Hookachinook's Avatar
 
Join Date: Feb 2008
Location: Lake Oswego
Posts: 340
Default Re: Wire vs. braided downrigger line

Here's my "story" and experience on this subject. Perhaps just a coincidence but here goes. I run a wire downrigger on my starboard side and a downIrigger with 150# braid on the portside. (I switched to the braid to get rid of the hummmmmmmmmmmmmmm, which it did) however I SWEAR that the downrigger on the portside did not get nearly the number of hits (koke) that the wired downrigger did, trip after trip, very predictable after a while, even while using the same depth of the balls and terminal tackle on each setup. I troll randomly, in "S" curves, etc. so as to get the same type of speed changes on each side. Due to differences in mounting bases I can't switch right to left and visa versa to play that out. I don't fish with a black box but I wonder about the difference in any electrical charge in play or even if it is in play????????? I know this: my favorite fishing buddy and I have to flip a coin, arm wrestle or have a pistol dual to see who gets that starboard 'rigger! Anybody got any ideas? Pray tell.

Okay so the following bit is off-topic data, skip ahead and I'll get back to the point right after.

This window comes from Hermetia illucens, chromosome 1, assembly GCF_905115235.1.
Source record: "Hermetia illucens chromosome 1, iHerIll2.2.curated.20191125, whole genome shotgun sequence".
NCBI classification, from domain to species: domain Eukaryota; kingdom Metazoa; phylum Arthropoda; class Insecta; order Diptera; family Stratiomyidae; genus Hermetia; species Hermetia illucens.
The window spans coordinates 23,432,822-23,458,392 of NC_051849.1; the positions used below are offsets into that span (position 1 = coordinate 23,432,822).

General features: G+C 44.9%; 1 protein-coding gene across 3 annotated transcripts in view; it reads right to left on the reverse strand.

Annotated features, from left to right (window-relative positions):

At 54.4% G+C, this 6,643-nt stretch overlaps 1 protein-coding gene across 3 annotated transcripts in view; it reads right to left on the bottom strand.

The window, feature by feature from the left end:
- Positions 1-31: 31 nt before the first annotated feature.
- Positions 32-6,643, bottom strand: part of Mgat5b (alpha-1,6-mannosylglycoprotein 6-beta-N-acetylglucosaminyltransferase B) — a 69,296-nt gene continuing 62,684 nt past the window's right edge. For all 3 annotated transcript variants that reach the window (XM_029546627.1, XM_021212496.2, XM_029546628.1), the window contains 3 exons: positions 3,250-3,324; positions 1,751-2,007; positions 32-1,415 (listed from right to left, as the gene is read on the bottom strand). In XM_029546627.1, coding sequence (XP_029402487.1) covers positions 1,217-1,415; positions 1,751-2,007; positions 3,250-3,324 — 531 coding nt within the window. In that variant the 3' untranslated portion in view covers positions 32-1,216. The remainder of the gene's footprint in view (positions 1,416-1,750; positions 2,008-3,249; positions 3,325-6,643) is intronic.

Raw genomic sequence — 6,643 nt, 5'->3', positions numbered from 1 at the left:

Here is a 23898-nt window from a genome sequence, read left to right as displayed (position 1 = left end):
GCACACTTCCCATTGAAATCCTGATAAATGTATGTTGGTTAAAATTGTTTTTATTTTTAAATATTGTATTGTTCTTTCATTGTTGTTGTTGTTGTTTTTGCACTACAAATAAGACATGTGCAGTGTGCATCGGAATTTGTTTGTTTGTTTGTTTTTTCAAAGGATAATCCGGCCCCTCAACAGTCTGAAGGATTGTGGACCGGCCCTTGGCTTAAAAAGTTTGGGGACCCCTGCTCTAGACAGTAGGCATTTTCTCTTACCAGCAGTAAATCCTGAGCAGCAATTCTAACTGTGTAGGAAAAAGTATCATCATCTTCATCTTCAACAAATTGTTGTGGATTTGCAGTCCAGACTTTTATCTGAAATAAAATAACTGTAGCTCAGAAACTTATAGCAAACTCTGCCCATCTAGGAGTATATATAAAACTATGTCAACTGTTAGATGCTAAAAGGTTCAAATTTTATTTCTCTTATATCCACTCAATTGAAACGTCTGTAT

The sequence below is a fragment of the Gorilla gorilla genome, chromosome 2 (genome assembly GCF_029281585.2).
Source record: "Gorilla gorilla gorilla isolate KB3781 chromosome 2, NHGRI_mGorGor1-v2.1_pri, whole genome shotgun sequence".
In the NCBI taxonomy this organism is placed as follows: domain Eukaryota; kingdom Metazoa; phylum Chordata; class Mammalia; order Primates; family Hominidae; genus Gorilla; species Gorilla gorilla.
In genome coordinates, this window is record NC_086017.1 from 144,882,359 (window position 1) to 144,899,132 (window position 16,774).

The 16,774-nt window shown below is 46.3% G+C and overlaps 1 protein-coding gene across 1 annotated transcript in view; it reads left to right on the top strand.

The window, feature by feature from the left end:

__________________
God created a fish. He called it a Kokanee and now I have another addiction.
Hookachinook is offline   Reply With Quote
Old 03-11-2011, 06:49 AM   #28
dlm
Chromer
 
dlm's Avatar
 
Join Date: Apr 2008
Location: Silverton
Posts: 872
Default Re: Wire vs. braided downrigger line

Quote:
Originally Posted by Hookachinook View Post
however I SWEAR that the downrigger on the portside did not get nearly the number of hits (koke) that the wired downrigger did, trip after trip, very predictable after a while, even while using the same depth of the balls and terminal tackle on each setup. I wonder about the difference in any electrical charge in play or even if it is in play????????? I know this: my favorite fishing buddy and I have to flip a coin, arm wrestle or have a pistol dual to see who gets that starboard 'rigger! Anybody got any ideas? Pray tell.